Tag Archives: Oliver Thomas

Independent Films in Louisiana

It’s true that since former Governor Bobby Jindal’s disastrous changes to Louisiana’s film tax incentive program a lot of the work has left the state. But independent filmmaking and homegrown filmmakers continue to take advantage. The good news is I’m still working plenty – the bad news is, with the far lower budgets,  I’m making far less money. That said, there’s plenty to love about what’s happening here. Last year, New Orleans local actor/director Griff Furst shot Cold Moon, a thriller by the the writer of Beetlejuice. Starring Christopher Lloyd, Candy Clark, Frank Whaley, Robbie Kay, Josh Stewart and Rachele Brooke Smith, the movie’s producer list includes Furst’s father, Steven, best known as Flounder in Animal House. Continue reading

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Saints Lose and Treme’s Season Ends – Dang

It’s such a joy to head to the Superdome to watch a Saints game. The city is cloaked in black and gold optimism. All the other teams that had to lose Sunday to keep our playoff hopes alive lost. All we had to do was beat the 49’ers and things were looking pretty darn good. Alas, it was not meant to be. Warren Easton‘s marching band opened the game and got me in the mood for Mardi Gras as they are always one of the favorite parade bands. Favorite person of the game this time was definitely our usher who didn’t even try to hide her enthusiasm for our team. Continue reading

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HBO’s Treme and Treme Bicentennial

As I recently remarked to someone, New Orleans is definitely a “you had to be there” kinda thing. HBO’s Treme helps illuminate some of why that’s so. There are actually 2 Tremes, the show and the neighborhood in which it’s primarily set. The actual Treme is the oldest black suburb in the United States, the home of Armstrong Park and Congo Square where jazz (and most American music) was born. This weekend, New Orleans celebrated the neighborhood’s 200th year with a bicentennial festival complete with concerts, food and second line parades. Continue reading

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Filed under Concerts, Culture, festival, free events and lagniappe, history, Local Cuisine, moving

Krewe of Oshun kicks off Mardi Gras

Krewe of Oshun rolled St. Charles as the first official Uptown parade of the season. No time to write so if you want more information about the parade, check out last year’s post. This year’s theme was “Child’s Play” with 19 floats based on nursery rhymes. Deborah Singleton Rogers was this year’s Queen Oshun and Ronald Joseph Lewis Jr. served as King Shango. Grand Marshal was former City Councilman and Treme guest star (playing himself), Oliver Thomas. Continue reading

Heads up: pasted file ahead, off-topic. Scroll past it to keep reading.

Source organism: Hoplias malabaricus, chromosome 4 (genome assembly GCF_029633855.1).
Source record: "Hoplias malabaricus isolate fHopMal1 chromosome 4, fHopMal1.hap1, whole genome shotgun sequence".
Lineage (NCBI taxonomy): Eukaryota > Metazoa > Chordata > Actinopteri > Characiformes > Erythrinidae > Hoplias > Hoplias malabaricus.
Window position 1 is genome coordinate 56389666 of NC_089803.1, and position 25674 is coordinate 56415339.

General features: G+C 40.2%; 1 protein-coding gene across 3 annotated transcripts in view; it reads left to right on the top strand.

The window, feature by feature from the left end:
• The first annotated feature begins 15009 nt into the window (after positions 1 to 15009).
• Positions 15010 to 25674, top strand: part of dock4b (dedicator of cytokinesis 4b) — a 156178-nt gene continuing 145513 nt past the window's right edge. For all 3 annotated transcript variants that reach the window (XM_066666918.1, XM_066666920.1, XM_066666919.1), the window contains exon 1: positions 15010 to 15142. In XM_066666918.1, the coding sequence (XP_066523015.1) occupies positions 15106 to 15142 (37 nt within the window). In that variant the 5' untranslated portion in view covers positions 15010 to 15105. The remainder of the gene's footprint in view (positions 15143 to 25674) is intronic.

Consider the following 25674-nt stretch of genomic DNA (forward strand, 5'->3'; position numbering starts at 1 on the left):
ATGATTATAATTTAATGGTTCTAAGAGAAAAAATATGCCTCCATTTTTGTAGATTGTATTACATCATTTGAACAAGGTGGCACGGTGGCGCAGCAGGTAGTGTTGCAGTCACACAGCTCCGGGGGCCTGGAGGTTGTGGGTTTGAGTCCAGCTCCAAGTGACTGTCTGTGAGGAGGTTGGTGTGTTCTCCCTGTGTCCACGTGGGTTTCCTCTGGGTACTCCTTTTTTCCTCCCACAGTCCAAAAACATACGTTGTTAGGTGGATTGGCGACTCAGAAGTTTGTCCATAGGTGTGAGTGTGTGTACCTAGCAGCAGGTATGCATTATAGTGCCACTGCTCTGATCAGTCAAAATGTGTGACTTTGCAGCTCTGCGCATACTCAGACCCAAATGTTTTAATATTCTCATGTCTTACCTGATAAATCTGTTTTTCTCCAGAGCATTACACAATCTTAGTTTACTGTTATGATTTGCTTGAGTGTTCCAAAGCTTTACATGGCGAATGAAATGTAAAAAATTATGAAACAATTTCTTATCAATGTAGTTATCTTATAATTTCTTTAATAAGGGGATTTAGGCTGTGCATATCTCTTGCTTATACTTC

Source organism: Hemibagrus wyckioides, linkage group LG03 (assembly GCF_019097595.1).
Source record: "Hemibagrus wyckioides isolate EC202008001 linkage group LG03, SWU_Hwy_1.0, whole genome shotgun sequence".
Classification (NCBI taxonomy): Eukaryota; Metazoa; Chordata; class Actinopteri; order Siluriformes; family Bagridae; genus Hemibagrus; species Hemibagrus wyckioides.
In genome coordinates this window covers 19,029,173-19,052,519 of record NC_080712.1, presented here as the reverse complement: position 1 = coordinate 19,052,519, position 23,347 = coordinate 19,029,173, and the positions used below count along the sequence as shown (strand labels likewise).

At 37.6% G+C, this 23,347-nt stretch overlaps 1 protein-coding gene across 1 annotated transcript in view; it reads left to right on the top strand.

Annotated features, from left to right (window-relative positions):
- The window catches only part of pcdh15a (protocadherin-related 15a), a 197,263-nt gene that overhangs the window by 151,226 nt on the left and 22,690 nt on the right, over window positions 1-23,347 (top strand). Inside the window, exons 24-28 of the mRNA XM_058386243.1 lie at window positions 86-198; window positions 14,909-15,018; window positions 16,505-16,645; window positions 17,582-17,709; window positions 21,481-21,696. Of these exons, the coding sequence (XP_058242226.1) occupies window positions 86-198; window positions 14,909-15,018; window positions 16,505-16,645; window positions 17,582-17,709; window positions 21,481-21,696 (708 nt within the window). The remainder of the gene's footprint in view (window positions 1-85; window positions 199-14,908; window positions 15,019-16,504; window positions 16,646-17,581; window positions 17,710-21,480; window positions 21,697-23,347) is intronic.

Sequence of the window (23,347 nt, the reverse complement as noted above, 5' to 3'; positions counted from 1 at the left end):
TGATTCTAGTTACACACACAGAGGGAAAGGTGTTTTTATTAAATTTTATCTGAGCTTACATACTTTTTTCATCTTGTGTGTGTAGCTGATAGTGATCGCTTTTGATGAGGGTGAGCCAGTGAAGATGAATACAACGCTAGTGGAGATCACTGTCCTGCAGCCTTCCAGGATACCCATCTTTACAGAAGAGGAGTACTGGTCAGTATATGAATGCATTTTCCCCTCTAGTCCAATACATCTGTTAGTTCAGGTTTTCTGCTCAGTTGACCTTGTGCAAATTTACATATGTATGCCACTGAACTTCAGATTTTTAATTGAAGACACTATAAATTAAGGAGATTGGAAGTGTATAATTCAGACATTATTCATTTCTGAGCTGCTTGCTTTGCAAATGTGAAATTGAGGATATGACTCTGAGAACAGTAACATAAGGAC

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Filed under Carnival, Culture, decorations and costumes, free events and lagniappe, Mardi Gras 2012, parade

Treme Finalé – There’s No Place Like Home

I was out of town for a wedding for the season finalé of Treme, but thanks to HBO Go, we were able to watch the episode from a hotel in Napa, CA. The show opened with Bayona‘s extraordinary chef, Susan Spicer, playing herself during the Kim Dickens‘ chef character’s trip to NOLA. As Dickens took her short ride on the streetcar and started welling up with homesickness, I began crying for home too. I’d only been gone 4 days. Continue reading

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Filed under entertainment industry, Local Cuisine, moving, oil spill catastrophe

Treme – Life Imitating Art Imitating Life

Last week, HBO’s Treme once again killed off a beloved character. I’d been enjoying the episode, continuously intrigued by Councilman Oliver Thomas’ portrayal of himself and the choices he made that led to his downfall and incarceration. We got to see Corey Henry play with Kermit Ruffins as well as a scene at the romantic Columns Hotel on St. Charles. Though they talked about the Irish Channel St. Patrick’s parade and the throwing of cabbage and other food items, there was no footage from the parades. If you feel you missed out, check out my video from this year’s parade. But, the whole episode was leading to the shock of the senseless murder of a valued musician and I’ll admit it left me with some rare trouble sleeping. Continue reading

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Why Treme Matters

If you’re a longtime reader of my blog, you know that sometimes I talk about why football matters but there are many things around which cities gather. Here, one of those many gathering points is HBO’s Treme. Mostly, people bond over complaining about it being so dark. This week was one of the darkest episodes yet but it was an important one and got me thinking about why we need to stare into the face of all that happened here. Continue reading

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Filed under Concerts, entertainment industry, festival, moving, parade, the Saints